Bruce MacGregor: "Folk music has always had a political edge"

Bruce MacGregor PIC: Archie MacFarlaneBruce MacGregor PIC: Archie MacFarlane
Bruce MacGregor PIC: Archie MacFarlane
The Blazin’ Fiddles founder isn’t afraid to take on the establishment on his new album, The Road to Tyranny, writes Jim Gilchrist

It’s an ironic sign of the times that fiddler and broadcaster Bruce MacGregor has just released an album, The Road to Tyranny, representing some two decades of tune-smithing, but at the time of writing was unsure whether he’d be able to launch it with a live performance.

Not that the Inverness-based musician is alone in his frustration at the current Omicron-prompted restrictions on audience numbers. A few days before our conversation Glasgow’s Celtic Connections – Europe’s largest winter music festival –announced “with a heavy heart” that its 29th iteration would not be going ahead with its full programme, that some shows would be cancelled and others affected by restrictions. Due to front a launch concert for the album at the festival on 26 January, MacGregor was still waiting to hear whether it could go ahead. He had already postponed an Inverness launch scheduled for tonight at the Eden Court Theatre until May.

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A lad o’ pairts, the 51-year-old MacGregor may be best known as founder of the renowned Highland band Blazin’ Fiddles back in 1998, but has also presented BBC Radio Scotland’s Travelling Folk for more than a decade. He also runs the award-winning MacGregor’s Bar in Inverness and is in the process of opening a small hotel in Golspie.

The new album sees him bowing amid sterling company, including guitarist and accordionist Tim Edey, whistle player Ali Levack and Shetland fiddler Jenna Reid who, with cellist Su-a Lee added some choice string harmonies. Co-produced by Angus Lyon and Anna Massie, its 14 tunes can be seen as a musical chronicle of an often eventful life and are frequently delivered with kind of virr which would doubtless have gladdened the heart of McGregor’s late teacher, the renowned Highland musician and fiddle-maker Donald Riddell.

The flamboyantly Cajun-flavoured The Big Yin’s, for instance, recalls a couple of memorable visits by “the Blazers” to Billy Connolly’s Aberdeenshire mansion, Candacraig. In contrast The Lament for Captain Simon Fraser is a beautiful air named after the fiddler, composer and music publisher – MacGregor came up with idea for a play by Hamish MacDonald about this conflicted individual, who died in 1852.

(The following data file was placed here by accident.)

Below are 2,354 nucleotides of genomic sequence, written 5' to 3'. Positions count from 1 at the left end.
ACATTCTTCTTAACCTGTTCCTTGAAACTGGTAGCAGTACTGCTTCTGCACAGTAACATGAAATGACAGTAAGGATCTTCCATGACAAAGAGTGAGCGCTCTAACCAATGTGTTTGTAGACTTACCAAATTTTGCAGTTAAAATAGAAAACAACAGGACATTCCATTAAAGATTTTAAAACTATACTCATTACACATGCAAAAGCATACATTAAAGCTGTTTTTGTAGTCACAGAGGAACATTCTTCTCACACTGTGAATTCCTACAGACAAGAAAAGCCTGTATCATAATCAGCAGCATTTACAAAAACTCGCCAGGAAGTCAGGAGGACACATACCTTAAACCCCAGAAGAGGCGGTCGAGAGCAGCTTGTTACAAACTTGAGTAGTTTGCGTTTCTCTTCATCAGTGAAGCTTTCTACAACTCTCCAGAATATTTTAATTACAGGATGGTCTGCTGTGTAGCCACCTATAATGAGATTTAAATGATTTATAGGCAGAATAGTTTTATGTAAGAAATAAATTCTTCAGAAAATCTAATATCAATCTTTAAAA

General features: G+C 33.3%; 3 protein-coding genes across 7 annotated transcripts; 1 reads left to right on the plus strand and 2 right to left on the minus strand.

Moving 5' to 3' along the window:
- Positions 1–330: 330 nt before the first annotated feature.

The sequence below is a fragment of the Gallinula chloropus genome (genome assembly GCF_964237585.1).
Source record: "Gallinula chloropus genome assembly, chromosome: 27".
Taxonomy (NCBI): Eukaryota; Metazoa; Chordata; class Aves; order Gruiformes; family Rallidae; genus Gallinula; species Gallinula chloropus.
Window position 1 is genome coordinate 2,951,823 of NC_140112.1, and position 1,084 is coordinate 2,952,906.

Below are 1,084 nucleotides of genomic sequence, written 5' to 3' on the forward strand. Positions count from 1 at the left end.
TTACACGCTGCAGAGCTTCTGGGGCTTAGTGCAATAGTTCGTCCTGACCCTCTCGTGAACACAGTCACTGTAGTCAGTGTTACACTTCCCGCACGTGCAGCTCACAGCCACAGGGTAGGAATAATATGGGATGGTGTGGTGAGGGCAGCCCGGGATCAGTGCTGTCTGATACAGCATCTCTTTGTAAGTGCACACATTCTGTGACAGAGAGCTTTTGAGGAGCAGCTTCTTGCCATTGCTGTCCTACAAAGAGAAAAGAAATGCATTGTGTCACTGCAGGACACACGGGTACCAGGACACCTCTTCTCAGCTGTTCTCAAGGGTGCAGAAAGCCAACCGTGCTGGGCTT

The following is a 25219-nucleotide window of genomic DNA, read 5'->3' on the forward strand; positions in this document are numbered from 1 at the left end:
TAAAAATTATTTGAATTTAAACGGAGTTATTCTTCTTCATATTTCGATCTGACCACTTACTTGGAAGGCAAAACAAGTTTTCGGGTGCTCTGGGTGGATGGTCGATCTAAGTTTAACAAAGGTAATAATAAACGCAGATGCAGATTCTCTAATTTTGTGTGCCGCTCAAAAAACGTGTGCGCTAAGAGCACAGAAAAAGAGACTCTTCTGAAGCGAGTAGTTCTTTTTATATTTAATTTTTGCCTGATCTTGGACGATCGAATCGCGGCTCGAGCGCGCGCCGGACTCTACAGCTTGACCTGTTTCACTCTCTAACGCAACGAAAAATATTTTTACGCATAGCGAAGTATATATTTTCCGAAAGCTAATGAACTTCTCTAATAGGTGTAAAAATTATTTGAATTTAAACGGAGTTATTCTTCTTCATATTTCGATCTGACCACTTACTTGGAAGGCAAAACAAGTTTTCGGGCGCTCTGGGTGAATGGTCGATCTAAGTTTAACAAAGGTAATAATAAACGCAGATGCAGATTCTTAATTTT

The album also features a scaled down version of Doddie’s Dream, which MacGregor, a rugby player himself, dedicated to the rugby legend battling motor neuron disease, then produced as a single and video which featured such notable musical acquaintances as Nicola Benedetti, Aly Bain, Phil Cunningham and Sharon Shannon, raising thousands of pounds for the My Name’5 Doddie foundation for research into MND.

The title track, a suitably dark-sounding jig, is indeed a warning, inspired by an observation by Lord Neuberger, a former president of the Supreme Court, that the UK Government’s controversial Internal Market Bill, which would allow the UK to breach obligations under international treaties, put the country on the slippery slope to dictatorship. “Folk music has always had a political edge,” says MacGregor, “although I don’t think there’s a huge amount of it out there at the moment, which seems bizarre considering the situation we find ourselves in.”

And the situation for himself and other musicians remains worryingly uncertain. At the time of our interview, he thought his Celtic Connections gig might go ahead but was awaiting clarification. Despite having more than one string to his bow, the impact of Covid on both entertainment and hospitality sectors has been a double whammy for him. He and guitarist-producer Anna Massie, however, have been attracting global audiences with their online Friday night Live at Five sessions on the bar’s Facebook page.

“That helped us get through lockdown, but the uncertainty has been horrendous. I’ve been speaking to musicians who have been struggling with it mentally and I know others who have given up and are going to do something else. It’s going to be really difficult getting people back to gigs again, when you’ve been knocked out of the habit for two years.”

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